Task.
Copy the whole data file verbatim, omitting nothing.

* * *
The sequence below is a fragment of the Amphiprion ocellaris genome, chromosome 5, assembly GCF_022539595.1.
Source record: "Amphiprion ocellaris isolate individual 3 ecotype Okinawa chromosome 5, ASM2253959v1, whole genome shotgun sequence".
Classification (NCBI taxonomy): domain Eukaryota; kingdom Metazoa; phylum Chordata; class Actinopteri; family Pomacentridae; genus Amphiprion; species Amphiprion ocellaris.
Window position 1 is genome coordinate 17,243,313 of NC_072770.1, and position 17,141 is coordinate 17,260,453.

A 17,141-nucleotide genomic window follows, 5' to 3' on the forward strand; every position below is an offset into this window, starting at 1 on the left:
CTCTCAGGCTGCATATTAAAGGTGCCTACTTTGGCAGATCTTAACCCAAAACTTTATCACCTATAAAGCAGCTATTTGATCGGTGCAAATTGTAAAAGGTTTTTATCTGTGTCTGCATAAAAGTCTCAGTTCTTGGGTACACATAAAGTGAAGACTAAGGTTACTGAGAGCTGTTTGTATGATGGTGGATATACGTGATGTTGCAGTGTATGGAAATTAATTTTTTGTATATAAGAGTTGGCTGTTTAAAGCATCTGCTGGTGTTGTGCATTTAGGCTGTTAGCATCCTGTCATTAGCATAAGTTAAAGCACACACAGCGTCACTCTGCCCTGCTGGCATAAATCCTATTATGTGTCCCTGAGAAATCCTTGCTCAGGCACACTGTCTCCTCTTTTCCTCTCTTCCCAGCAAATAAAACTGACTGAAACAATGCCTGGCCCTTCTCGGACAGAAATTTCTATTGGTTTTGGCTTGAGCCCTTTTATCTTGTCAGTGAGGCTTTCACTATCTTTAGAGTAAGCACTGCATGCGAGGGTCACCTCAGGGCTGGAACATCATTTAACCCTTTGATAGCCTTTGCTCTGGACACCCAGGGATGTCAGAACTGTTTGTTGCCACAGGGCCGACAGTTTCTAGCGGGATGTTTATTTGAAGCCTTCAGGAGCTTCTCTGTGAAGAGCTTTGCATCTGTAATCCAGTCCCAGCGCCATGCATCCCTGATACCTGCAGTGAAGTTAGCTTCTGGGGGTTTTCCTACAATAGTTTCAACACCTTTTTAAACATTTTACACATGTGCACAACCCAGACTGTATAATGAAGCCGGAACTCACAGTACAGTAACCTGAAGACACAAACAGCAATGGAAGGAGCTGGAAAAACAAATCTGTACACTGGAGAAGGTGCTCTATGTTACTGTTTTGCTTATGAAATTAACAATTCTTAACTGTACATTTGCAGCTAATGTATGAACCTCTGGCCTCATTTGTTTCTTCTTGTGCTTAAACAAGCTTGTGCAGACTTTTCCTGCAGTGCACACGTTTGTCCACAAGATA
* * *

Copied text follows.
The sequence below is a fragment of the Amphiprion ocellaris genome, chromosome 5, assembly GCF_022539595.1.
Source record: "Amphiprion ocellaris isolate individual 3 ecotype Okinawa chromosome 5, ASM2253959v1, whole genome shotgun sequence".
Classification (NCBI taxonomy): domain Eukaryota; kingdom Metazoa; phylum Chordata; class Actinopteri; family Pomacentridae; genus Amphiprion; species Amphiprion ocellaris.
Window position 1 is genome coordinate 17,243,313 of NC_072770.1, and position 17,141 is coordinate 17,260,453.

A 17,141-nucleotide genomic window follows, 5' to 3' on the forward strand; every position below is an offset into this window, starting at 1 on the left:
CTCTCAGGCTGCATATTAAAGGTGCCTACTTTGGCAGATCTTAACCCAAAACTTTATCACCTATAAAGCAGCTATTTGATCGGTGCAAATTGTAAAAGGTTTTTATCTGTGTCTGCATAAAAGTCTCAGTTCTTGGGTACACATAAAGTGAAGACTAAGGTTACTGAGAGCTGTTTGTATGATGGTGGATATACGTGATGTTGCAGTGTATGGAAATTAATTTTTTGTATATAAGAGTTGGCTGTTTAAAGCATCTGCTGGTGTTGTGCATTTAGGCTGTTAGCATCCTGTCATTAGCATAAGTTAAAGCACACACAGCGTCACTCTGCCCTGCTGGCATAAATCCTATTATGTGTCCCTGAGAAATCCTTGCTCAGGCACACTGTCTCCTCTTTTCCTCTCTTCCCAGCAAATAAAACTGACTGAAACAATGCCTGGCCCTTCTCGGACAGAAATTTCTATTGGTTTTGGCTTGAGCCCTTTTATCTTGTCAGTGAGGCTTTCACTATCTTTAGAGTAAGCACTGCATGCGAGGGTCACCTCAGGGCTGGAACATCATTTAACCCTTTGATAGCCTTTGCTCTGGACACCCAGGGATGTCAGAACTGTTTGTTGCCACAGGGCCGACAGTTTCTAGCGGGATGTTTATTTGAAGCCTTCAGGAGCTTCTCTGTGAAGAGCTTTGCATCTGTAATCCAGTCCCAGCGCCATGCATCCCTGATACCTGCAGTGAAGTTAGCTTCTGGGGGTTTTCCTACAATAGTTTCAACACCTTTTTAAACATTTTACACATGTGCACAACCCAGACTGTATAATGAAGCCGGAACTCACAGTACAGTAACCTGAAGACACAAACAGCAATGGAAGGAGCTGGAAAAACAAATCTGTACACTGGAGAAGGTGCTCTATGTTACTGTTTTGCTTATGAAATTAACAATTCTTAACTGTACATTTGCAGCTAATGTATGAACCTCTGGCCTCATTTGTTTCTTCTTGTGCTTAAACAAGCTTGTGCAGACTTTTCCTGCAGTGCACACGTTTGTCCACAAGATA